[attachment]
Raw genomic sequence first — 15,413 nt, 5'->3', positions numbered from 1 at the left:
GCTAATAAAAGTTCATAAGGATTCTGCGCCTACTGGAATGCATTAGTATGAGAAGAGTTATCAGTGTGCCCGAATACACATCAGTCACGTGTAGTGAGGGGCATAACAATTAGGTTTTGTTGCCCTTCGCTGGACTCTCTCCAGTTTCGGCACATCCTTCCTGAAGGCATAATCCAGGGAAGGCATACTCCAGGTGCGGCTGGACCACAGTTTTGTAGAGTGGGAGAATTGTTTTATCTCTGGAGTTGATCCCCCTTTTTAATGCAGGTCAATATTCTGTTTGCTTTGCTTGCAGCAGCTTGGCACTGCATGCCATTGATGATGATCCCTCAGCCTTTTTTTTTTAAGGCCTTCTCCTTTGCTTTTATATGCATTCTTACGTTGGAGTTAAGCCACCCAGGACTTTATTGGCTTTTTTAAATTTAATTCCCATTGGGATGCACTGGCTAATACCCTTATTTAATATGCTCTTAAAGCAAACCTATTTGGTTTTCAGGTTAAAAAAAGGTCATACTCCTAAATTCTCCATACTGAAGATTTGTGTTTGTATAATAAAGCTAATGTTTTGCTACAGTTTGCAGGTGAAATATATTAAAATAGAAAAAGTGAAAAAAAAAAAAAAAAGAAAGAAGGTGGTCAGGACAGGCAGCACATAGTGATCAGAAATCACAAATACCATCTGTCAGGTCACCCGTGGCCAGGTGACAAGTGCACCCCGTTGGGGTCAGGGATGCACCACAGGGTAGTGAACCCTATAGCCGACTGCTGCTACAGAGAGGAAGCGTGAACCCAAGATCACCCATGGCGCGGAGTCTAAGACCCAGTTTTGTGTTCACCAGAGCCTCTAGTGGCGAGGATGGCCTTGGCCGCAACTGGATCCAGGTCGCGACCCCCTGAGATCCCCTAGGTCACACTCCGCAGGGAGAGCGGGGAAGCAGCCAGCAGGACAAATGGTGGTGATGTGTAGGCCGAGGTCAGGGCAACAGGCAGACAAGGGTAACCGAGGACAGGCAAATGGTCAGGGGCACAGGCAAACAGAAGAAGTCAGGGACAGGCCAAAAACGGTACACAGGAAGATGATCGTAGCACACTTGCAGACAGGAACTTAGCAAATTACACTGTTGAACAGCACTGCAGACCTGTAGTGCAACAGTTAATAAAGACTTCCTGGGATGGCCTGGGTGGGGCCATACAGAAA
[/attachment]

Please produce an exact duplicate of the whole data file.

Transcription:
Raw genomic sequence first — 15,413 nt, 5'->3', positions numbered from 1 at the left:
GCTAATAAAAGTTCATAAGGATTCTGCGCCTACTGGAATGCATTAGTATGAGAAGAGTTATCAGTGTGCCCGAATACACATCAGTCACGTGTAGTGAGGGGCATAACAATTAGGTTTTGTTGCCCTTCGCTGGACTCTCTCCAGTTTCGGCACATCCTTCCTGAAGGCATAATCCAGGGAAGGCATACTCCAGGTGCGGCTGGACCACAGTTTTGTAGAGTGGGAGAATTGTTTTATCTCTGGAGTTGATCCCCCTTTTTAATGCAGGTCAATATTCTGTTTGCTTTGCTTGCAGCAGCTTGGCACTGCATGCCATTGATGATGATCCCTCAGCCTTTTTTTTTTAAGGCCTTCTCCTTTGCTTTTATATGCATTCTTACGTTGGAGTTAAGCCACCCAGGACTTTATTGGCTTTTTTAAATTTAATTCCCATTGGGATGCACTGGCTAATACCCTTATTTAATATGCTCTTAAAGCAAACCTATTTGGTTTTCAGGTTAAAAAAAGGTCATACTCCTAAATTCTCCATACTGAAGATTTGTGTTTGTATAATAAAGCTAATGTTTTGCTACAGTTTGCAGGTGAAATATATTAAAATAGAAAAAGTGAAAAAAAAAAAAAAAAGAAAGAAGGTGGTCAGGACAGGCAGCACATAGTGATCAGAAATCACAAATACCATCTGTCAGGTCACCCGTGGCCAGGTGACAAGTGCACCCCGTTGGGGTCAGGGATGCACCACAGGGTAGTGAACCCTATAGCCGACTGCTGCTACAGAGAGGAAGCGTGAACCCAAGATCACCCATGGCGCGGAGTCTAAGACCCAGTTTTGTGTTCACCAGAGCCTCTAGTGGCGAGGATGGCCTTGGCCGCAACTGGATCCAGGTCGCGACCCCCTGAGATCCCCTAGGTCACACTCCGCAGGGAGAGCGGGGAAGCAGCCAGCAGGACAAATGGTGGTGATGTGTAGGCCGAGGTCAGGGCAACAGGCAGACAAGGGTAACCGAGGACAGGCAAATGGTCAGGGGCACAGGCAAACAGAAGAAGTCAGGGACAGGCCAAAAACGGTACACAGGAAGATGATCGTAGCACACTTGCAGACAGGAACTTAGCAAATTACACTGTTGAACAGCACTGCAGACCTGTAGTGCAACAGTTAATAAAGACTTCCTGGGATGGCCTGGGTGGGGCCATACAGAAA